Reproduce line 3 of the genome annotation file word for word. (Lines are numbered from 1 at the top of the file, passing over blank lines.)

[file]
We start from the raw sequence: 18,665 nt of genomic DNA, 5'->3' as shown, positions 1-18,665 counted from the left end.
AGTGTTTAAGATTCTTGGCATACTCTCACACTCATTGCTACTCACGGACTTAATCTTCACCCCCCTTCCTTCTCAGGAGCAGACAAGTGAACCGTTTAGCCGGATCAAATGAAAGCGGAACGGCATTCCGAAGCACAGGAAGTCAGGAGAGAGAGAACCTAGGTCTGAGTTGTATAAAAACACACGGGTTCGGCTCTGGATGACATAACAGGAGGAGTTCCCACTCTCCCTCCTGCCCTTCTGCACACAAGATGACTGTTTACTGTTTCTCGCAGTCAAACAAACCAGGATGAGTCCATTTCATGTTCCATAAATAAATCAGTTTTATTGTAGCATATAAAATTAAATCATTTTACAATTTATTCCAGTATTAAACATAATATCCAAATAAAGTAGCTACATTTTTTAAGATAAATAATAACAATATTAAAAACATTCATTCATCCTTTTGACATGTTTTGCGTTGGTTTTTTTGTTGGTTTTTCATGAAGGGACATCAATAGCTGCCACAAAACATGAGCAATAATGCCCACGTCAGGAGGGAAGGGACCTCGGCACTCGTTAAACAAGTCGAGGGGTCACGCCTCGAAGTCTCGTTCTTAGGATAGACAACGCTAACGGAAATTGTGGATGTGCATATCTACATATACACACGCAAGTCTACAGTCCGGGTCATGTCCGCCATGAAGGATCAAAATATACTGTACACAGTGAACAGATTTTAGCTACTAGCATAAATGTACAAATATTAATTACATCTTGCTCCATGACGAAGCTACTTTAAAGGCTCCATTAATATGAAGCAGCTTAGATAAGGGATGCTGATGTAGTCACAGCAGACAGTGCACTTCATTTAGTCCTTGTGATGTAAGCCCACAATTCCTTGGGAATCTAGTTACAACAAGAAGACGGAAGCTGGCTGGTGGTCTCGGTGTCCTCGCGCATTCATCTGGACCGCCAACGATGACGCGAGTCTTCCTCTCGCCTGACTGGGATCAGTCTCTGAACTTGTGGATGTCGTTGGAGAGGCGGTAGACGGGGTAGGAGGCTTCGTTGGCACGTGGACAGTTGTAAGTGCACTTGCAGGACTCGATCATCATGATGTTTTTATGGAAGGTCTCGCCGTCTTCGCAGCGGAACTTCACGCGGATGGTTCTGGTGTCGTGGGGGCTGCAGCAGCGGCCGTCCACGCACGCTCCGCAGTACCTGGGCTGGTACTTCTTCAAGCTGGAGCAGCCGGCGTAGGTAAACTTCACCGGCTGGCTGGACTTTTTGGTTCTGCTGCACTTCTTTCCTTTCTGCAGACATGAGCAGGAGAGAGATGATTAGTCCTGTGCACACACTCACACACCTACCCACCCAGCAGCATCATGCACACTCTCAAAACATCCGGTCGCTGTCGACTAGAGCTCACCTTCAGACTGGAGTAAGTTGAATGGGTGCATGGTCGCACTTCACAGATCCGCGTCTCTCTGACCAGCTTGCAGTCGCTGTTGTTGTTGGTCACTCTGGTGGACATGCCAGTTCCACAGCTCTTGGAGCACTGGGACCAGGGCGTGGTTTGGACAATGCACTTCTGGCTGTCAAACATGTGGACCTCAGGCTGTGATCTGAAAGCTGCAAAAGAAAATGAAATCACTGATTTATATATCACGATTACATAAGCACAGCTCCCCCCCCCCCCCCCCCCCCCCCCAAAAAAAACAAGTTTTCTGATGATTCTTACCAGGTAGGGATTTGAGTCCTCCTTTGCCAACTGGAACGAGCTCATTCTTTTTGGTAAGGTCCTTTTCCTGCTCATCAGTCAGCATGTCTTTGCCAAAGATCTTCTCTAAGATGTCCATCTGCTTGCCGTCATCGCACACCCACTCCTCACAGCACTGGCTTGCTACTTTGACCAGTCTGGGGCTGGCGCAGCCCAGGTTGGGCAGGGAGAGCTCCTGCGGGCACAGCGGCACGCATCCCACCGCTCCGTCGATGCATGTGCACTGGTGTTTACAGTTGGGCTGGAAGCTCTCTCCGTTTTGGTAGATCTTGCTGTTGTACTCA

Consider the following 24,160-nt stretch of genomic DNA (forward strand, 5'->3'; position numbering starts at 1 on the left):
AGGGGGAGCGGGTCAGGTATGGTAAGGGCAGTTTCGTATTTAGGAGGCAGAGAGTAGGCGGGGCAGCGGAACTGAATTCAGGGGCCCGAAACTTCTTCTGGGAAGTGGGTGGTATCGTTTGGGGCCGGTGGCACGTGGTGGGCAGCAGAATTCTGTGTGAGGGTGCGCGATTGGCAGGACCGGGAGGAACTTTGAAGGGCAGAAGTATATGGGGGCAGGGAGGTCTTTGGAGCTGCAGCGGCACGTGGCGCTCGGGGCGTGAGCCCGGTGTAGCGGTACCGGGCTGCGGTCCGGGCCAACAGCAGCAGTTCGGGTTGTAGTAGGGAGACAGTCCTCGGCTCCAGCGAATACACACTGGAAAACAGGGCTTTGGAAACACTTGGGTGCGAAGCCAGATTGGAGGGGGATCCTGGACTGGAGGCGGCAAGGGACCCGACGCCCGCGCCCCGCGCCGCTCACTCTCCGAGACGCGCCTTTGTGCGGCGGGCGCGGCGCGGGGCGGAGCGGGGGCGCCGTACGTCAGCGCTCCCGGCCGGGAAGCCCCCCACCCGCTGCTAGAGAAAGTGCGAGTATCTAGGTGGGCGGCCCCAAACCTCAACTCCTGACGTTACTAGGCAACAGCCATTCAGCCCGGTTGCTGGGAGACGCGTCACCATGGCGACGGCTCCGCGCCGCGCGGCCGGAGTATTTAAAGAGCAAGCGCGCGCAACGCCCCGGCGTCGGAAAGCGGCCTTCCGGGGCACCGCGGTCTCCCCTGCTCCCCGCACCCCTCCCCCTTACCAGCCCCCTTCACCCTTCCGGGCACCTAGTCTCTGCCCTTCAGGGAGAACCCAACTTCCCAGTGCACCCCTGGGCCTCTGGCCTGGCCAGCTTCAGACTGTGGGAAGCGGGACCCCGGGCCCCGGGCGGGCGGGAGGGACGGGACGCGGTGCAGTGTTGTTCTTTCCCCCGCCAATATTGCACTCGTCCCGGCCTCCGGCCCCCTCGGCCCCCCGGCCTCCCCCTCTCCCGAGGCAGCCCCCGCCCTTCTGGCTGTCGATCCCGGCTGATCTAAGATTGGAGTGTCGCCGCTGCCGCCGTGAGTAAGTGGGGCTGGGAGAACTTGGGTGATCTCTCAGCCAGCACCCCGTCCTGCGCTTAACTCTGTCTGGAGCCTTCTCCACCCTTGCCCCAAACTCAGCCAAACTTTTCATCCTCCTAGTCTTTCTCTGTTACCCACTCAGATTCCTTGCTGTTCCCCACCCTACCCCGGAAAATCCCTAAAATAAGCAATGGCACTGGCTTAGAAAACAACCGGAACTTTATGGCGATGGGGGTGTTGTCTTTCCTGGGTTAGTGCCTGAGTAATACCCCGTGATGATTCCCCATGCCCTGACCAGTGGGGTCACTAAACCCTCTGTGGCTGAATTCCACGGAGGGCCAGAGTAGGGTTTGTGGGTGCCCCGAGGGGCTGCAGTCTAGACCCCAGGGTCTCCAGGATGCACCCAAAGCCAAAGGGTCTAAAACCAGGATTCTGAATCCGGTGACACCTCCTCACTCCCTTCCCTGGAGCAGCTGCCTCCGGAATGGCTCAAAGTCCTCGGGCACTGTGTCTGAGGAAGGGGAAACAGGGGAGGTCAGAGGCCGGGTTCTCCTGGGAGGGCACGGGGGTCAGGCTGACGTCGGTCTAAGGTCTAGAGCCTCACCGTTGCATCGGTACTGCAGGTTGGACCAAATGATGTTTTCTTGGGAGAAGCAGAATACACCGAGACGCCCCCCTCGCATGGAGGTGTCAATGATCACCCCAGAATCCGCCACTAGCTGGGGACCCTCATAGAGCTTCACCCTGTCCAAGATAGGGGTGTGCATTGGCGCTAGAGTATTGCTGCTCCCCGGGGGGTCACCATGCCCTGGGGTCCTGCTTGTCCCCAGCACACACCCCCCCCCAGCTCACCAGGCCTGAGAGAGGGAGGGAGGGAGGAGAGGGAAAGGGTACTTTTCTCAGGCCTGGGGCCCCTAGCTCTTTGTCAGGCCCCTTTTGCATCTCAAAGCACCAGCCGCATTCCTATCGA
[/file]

Consider the following 24,160-nt stretch of genomic DNA (forward strand, 5'->3'; position numbering starts at 1 on the left):